No preview · Article · Nov 1999 · Thyroid
  • [Show abstract] [Hide abstract]
    ABSTRACT: Pre-operative evaluation of esophageal infiltration is sometimes difficult in patients with advanced thyroid cancer even with recent imaging modalities. We evaluated the accuracy of endoscopic ultrasonography (EUS) in diagnosing esophageal infiltration of thyroid cancer. Twenty-nine patients with advanced thyroid cancer underwent EUS and other imaging examinations before surgery. The diagnostic accuracy of EUS was compared with that of magnetic resonance imaging (MRI) and esophagography based on pathologic findings in 27 of the 29 cases. EUS clearly demonstrated the 5-layer structure of the esophageal wall. EUS detected cancer invasion into the muscularis propria of the esophagus correctly in 8 of 10 patients diagnosed pathologically with muscular infiltration. EUS was significantly more accurate than MRI and esophagography (88.9% vs 63.0% and 66.7%, respectively). The specificity of EUS was also significantly better than the specificities of MRI or esophagography (94.1% vs 58.8% and 64.7%, respectively). The sensitivity, positive predictive value and negative predictive value of EUS tended to be better than those of MRI and esophagography. EUS is useful in evaluating the esophageal infiltration of thyroid cancer. This method has the further advantage of detecting the exact depth of cancer invasion into the esophageal wall.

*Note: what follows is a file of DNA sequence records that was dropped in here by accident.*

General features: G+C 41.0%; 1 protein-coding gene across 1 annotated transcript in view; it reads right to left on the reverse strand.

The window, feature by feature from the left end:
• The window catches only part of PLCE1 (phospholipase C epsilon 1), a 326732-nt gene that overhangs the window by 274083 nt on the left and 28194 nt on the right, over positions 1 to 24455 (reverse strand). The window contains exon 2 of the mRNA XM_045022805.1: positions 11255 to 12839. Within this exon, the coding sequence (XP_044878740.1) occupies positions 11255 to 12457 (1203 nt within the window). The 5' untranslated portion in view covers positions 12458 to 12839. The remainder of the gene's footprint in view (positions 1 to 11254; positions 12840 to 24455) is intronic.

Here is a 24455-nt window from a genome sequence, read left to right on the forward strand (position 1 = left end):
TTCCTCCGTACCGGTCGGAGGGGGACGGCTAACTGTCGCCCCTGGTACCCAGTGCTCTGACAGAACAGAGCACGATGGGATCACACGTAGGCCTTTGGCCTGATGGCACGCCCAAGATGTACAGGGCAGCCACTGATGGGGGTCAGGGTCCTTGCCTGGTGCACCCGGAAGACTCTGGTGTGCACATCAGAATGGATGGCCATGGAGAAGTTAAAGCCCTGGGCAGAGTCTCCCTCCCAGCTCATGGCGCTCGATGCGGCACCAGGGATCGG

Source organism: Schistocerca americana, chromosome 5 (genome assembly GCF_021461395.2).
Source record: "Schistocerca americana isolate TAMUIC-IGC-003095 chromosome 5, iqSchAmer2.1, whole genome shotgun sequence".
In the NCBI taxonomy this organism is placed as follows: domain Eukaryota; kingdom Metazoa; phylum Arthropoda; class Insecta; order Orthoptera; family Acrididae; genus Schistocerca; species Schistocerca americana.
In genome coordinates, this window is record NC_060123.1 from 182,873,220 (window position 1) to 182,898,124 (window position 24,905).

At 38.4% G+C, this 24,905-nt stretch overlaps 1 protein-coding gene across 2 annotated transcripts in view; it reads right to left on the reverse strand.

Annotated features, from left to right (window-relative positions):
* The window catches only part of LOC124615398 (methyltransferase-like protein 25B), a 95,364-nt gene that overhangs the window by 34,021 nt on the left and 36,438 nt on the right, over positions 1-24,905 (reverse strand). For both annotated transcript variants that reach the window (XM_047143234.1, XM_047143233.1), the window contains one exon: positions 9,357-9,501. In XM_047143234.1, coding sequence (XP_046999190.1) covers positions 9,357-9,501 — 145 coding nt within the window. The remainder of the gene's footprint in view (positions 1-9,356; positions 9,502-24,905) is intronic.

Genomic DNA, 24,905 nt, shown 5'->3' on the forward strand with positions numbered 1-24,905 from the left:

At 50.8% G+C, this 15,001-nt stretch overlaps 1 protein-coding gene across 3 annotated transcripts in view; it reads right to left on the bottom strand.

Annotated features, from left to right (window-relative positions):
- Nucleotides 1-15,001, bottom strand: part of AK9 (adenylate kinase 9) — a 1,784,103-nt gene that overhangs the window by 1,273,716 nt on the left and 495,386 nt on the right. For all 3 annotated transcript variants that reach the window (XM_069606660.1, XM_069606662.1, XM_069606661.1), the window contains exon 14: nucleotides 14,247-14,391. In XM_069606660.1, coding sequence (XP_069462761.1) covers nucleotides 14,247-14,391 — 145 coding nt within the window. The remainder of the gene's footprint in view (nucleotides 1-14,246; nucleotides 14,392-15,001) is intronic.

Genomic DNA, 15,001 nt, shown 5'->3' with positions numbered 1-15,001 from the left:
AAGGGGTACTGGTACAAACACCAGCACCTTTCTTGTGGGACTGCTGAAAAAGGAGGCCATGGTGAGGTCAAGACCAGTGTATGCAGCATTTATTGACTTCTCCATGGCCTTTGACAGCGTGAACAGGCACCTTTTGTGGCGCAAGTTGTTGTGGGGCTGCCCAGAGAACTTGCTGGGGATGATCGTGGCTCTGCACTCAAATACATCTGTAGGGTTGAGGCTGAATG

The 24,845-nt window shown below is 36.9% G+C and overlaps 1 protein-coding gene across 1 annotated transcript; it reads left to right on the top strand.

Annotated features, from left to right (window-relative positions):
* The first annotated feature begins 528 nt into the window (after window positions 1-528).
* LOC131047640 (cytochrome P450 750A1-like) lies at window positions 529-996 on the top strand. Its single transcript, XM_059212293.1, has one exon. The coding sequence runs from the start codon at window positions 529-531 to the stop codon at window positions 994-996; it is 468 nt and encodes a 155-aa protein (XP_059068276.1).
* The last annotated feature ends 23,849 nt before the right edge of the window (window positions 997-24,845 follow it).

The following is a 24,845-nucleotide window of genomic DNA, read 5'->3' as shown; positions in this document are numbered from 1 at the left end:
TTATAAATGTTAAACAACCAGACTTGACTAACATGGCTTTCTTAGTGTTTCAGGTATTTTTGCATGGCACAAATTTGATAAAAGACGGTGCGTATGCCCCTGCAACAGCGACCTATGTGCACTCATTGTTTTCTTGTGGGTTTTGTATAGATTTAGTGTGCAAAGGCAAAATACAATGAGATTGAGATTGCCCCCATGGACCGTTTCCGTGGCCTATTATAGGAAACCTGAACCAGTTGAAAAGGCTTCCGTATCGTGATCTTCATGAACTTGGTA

No preview · Article · Oct 2001 · Journal of endocrinological investigation
  • [Show abstract] [Hide abstract]
    ABSTRACT: Well-differentiated thyroid carcinoma usually has an excellent prognosis. However, when extrathyroidal invasion occurs, it is associated with significant morbidity and mortality. This report presents the experience of a single institution in the treatment of patients with locally invasive, well-differentiated thyroid carcinoma. Forty-six patients with locally invasive well-differentiated thyroid carcinoma were diagnosed. Histopathologic types included: 28 papillary carcinoma and 18 follicular. Patients with exclusive invasion of the muscle or recurrent laryngeal nerve usually had complete tumor resection. Patients with tracheal, laryngeal, or esophageal invasion usually underwent shave resection. The factors that adversely affected survival were: age >45 years, preoperative diagnosis of extrathyroidal extension, and incomplete resection (p <.05). There were similar survival results after complete or shave resection and poor survival when the resection was incomplete. Tumors with minimal invasion can be treated by shave resection with acceptable survival and low morbidity.
    No preview · Article · Apr 2002 · Head & Neck
Show more